We do this by, instead of simply counting up, basing the IP address on a hash computed form the device's MAC address. This is the reason why the first device connected might receive a relatively high address like .145 . Unlike many sequential router DHCP servers, Pi-hole's internal DHCP server is deterministic.

Obviously, this can only work with sufficient large network ranges, e.g., if you have a network range 192.168.0.10 - 192.168.0.50 and connect 35 devices, hash-based calculations will not be unique. Hence, Pi-hole has a second mechanism that helps staying deterministic: The leases table /etc/pihole/dhcp.leases.

Actually, static DHCP assignments should be avoided when possible as they rather oppose an obstacle for an otherwise well thought out and nicely working behind-the-scenes automated DHCP system. They might have been necessary for non-deterministic (i.e., sequential) servers to reduce network fluctuation or because you have some equipment in your household that needs to talk to another device (say a printer) and doesn't support hostname resolution.

Following the internet standards, if you see a 169.254.x.x address, it means that the DHCP server is not reachable. However, your machine obviously also received a correct address and is working fine as you say. We've seen reports in the past that Windows machines like to assign this second address to itself without any real trigger for it. As long as the machine works as expected, you can (and probably have to) ignore this.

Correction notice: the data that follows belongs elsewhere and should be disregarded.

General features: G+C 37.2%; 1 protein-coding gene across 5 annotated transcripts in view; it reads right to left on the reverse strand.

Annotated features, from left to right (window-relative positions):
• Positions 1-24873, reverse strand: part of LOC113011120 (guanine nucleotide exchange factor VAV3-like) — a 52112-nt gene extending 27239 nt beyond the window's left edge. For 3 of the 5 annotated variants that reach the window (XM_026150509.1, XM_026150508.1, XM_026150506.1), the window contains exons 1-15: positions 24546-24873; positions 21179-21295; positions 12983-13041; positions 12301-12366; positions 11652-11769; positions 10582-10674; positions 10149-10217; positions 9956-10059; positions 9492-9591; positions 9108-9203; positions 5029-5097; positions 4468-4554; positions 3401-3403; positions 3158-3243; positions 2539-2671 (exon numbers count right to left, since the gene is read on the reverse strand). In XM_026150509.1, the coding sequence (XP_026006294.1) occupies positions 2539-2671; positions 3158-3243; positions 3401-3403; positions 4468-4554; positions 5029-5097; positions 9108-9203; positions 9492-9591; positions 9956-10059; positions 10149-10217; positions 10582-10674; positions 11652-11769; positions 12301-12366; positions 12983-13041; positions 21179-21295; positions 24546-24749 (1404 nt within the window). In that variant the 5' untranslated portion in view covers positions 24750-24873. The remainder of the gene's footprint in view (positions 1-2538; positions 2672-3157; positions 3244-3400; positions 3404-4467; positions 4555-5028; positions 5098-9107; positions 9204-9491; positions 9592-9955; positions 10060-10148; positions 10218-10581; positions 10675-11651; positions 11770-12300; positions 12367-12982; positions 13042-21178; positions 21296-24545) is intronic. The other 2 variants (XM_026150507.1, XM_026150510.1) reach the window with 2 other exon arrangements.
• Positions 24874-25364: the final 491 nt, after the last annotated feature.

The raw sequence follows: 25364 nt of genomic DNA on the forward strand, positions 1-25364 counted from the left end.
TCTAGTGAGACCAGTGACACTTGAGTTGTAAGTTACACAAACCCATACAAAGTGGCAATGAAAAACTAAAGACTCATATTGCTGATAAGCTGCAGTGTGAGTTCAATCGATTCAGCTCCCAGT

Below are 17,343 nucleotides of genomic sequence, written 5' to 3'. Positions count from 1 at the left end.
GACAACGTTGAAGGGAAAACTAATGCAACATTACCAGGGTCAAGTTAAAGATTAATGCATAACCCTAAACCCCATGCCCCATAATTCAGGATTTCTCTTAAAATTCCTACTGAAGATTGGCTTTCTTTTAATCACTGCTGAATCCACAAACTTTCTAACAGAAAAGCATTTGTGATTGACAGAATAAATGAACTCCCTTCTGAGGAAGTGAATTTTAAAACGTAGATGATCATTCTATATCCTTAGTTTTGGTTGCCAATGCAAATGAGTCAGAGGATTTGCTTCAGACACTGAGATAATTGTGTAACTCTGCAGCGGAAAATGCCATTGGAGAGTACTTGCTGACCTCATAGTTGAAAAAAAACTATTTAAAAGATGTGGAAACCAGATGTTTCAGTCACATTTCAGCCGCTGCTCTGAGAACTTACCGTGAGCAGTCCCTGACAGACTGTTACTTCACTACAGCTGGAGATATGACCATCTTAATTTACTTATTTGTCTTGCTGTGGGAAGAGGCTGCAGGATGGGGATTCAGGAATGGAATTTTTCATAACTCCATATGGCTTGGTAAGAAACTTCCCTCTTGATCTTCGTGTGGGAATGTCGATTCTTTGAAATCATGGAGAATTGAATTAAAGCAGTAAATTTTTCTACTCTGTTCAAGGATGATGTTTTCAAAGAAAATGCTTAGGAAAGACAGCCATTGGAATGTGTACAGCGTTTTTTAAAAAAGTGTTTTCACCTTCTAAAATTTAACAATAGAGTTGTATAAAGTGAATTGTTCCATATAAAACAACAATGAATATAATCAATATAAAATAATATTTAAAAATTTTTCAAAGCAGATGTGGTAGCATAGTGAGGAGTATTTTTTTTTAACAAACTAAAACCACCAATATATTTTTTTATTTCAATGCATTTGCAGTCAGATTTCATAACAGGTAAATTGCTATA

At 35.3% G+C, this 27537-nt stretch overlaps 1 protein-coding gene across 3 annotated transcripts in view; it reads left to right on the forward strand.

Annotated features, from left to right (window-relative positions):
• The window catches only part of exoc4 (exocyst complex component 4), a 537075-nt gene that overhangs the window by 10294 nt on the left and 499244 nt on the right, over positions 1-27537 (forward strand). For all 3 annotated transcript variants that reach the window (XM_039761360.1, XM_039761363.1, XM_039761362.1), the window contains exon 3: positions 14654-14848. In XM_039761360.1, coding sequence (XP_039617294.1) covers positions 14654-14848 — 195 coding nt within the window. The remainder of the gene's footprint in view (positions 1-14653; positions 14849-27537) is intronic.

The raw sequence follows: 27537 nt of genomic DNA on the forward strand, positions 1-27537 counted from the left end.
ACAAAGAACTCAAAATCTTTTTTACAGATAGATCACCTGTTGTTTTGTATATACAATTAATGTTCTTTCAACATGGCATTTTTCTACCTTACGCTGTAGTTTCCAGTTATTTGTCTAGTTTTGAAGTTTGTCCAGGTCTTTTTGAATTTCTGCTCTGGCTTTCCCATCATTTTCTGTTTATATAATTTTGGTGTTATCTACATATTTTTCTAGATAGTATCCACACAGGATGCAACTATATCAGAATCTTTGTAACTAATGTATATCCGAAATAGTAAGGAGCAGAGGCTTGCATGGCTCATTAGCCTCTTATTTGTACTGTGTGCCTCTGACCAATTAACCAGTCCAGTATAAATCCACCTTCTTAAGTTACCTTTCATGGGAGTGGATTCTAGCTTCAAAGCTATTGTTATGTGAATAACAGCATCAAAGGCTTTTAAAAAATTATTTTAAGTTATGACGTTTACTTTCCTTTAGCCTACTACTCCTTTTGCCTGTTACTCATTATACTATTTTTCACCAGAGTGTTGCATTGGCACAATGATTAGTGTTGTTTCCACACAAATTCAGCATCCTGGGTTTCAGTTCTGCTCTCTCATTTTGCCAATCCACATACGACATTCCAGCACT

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Good to know, thank you for the background information!

DL6ER: thank you for your help - solution with 00-domain.conf - file seems to work! though there are some "funny" entries in pihole.log like

Jan 1 14:37:28 dnsmasq[29253]: query[A] CONSULTING-AG .consulting-ag.local from 192.168.1.97

Jan 1 14:37:28 dnsmasq[29253]: forwarded CONSULTING-AG .consulting-ag.local to 127.0.0.1

Jan 1 14:37:28 dnsmasq[29253]: reply CONSULTING-AG .consulting-ag.local is NXDOMAIN